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Serverless Image Recognition with KNIME and Amazon AWS Rekognition


Harness the power of web services with a bunch of nodes

Building an accurate image recognition engine with deep learning tools can be a difficult undertaking. You may require tens of thousands (or millions) of curated, tagged images to get an accurate model and a powerful enough server to run the deep learning model.

The approach I take with my tutorial using Amazon can be adapted and used for any of the services above. At the end of the day, an image is uploaded to cloud storage, an API call issued and a JSON output is returned with the images classification.

This is a quick and dirty tutorial, I’m sure you could improve this workflow somewhat if you’re going to place it into a production environment.

Once installed we need to configure the CLI with our Amazon credentials and default region.

Adding a new IAM user for the Amazon CLI.

5. We can skip tags and then create the user. Once created you’re provided with an Access key ID and a Secret access key. We’ll configure the CLI tool with our credentials.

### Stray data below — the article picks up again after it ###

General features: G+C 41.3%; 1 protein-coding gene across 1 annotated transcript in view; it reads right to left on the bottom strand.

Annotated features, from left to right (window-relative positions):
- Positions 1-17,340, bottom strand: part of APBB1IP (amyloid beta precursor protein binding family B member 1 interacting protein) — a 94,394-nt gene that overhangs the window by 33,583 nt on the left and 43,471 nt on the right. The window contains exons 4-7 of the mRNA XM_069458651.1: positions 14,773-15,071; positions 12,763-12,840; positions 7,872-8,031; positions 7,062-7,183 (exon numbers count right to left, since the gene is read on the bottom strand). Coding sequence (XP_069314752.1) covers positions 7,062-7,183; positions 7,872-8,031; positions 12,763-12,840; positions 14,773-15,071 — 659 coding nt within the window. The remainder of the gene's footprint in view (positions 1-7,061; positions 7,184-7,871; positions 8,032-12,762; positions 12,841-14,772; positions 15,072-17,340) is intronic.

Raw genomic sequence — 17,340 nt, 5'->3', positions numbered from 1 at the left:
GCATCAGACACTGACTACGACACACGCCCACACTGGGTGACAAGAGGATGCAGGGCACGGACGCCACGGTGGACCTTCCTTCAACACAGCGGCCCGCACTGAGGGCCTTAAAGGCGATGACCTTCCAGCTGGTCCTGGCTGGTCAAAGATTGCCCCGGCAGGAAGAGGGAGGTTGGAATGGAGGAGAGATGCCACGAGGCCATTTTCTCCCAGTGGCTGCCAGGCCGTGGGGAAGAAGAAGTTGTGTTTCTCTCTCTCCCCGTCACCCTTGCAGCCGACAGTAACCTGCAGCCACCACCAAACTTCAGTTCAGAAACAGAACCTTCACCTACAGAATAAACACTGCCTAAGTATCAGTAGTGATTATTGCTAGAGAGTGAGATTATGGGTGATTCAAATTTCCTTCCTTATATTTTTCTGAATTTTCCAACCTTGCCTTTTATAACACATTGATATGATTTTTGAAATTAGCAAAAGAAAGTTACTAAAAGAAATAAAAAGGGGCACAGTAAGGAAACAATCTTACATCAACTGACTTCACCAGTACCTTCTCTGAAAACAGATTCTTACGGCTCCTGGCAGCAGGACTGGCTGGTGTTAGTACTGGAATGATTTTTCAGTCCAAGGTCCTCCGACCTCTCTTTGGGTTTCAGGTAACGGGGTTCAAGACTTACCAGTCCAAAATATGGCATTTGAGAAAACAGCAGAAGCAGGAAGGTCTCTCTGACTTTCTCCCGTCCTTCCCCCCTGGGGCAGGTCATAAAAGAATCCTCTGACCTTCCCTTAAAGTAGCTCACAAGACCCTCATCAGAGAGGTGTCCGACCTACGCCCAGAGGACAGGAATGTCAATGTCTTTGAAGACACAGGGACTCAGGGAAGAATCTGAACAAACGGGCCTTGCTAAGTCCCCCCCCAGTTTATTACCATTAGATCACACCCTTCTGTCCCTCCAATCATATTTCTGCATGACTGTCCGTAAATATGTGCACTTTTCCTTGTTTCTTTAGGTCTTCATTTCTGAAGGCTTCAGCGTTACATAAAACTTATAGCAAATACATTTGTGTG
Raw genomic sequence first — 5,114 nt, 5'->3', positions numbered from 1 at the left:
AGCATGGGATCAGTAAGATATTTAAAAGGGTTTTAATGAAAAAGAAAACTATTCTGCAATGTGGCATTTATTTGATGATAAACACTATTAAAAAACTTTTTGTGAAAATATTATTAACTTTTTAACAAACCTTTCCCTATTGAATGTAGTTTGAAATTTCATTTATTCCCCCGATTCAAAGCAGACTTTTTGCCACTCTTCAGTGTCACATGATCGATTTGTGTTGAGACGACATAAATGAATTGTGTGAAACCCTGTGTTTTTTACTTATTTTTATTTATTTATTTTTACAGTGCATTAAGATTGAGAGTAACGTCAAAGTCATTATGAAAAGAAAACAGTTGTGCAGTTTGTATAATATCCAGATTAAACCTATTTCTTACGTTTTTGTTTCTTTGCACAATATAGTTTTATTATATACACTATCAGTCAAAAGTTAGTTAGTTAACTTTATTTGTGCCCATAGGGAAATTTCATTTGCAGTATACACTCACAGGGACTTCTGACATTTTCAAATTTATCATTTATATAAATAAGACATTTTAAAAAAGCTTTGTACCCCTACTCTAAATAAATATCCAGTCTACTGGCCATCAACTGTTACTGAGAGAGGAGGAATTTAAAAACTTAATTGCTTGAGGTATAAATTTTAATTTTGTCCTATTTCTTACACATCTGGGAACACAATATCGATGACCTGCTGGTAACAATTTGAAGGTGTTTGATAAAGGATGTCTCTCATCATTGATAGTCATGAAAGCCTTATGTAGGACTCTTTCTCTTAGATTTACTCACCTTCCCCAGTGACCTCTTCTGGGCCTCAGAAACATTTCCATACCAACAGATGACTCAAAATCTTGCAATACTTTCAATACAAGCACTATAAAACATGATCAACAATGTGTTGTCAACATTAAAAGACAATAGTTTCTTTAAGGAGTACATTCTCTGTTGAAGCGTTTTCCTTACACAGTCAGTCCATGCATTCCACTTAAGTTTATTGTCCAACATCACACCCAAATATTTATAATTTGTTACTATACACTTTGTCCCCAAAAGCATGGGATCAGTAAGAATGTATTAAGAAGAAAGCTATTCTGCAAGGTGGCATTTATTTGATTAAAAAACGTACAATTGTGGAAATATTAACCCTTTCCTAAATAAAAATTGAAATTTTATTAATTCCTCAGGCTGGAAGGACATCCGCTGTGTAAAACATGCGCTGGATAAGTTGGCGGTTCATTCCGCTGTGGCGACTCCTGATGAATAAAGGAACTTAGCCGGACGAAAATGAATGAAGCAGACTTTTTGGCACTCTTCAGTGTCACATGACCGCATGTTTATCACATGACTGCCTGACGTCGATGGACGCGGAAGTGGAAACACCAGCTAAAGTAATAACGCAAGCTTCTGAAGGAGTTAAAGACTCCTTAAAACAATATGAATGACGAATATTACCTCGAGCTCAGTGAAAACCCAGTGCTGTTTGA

We do this by running:

This will prompt us for our AWS Access Key ID, AWS Secret Access Key, Default region name, Default output format. Enter the information above along with your default region. You can leave Default output format blank.

You can find a list of your local regions here;

6. Install the AWS Python Library boto3. You can do this either by running:

KNIME workflow incorporating AWS Rekognition via Python and boto3.

To configure the KNIME workflow to work with your data;

The Python code looks like this:

By importing boto3, we can then call boto3.client(‘rekognition’) to start interacting with the Rekognition service.

This data is then output in JSON format and turned into a table.

In the “Filter Confidence” metanode we pivot the data, remove unnecessary columns and filter out results that fall below a certain confidence threshold as Rekognition provides us with confidence values. This helps improve the quality of results displayed.

The final step we join the AWS Rekognition output with the original images for presentation, as you can see below:

If you have any questions or ideas about this workflow, or any of my other tutorials, please feel free to reach out to me on Twitter or LinkedIn. I love the helpful KNIME community, I hope you can take this, improve on it and use it in your next project.

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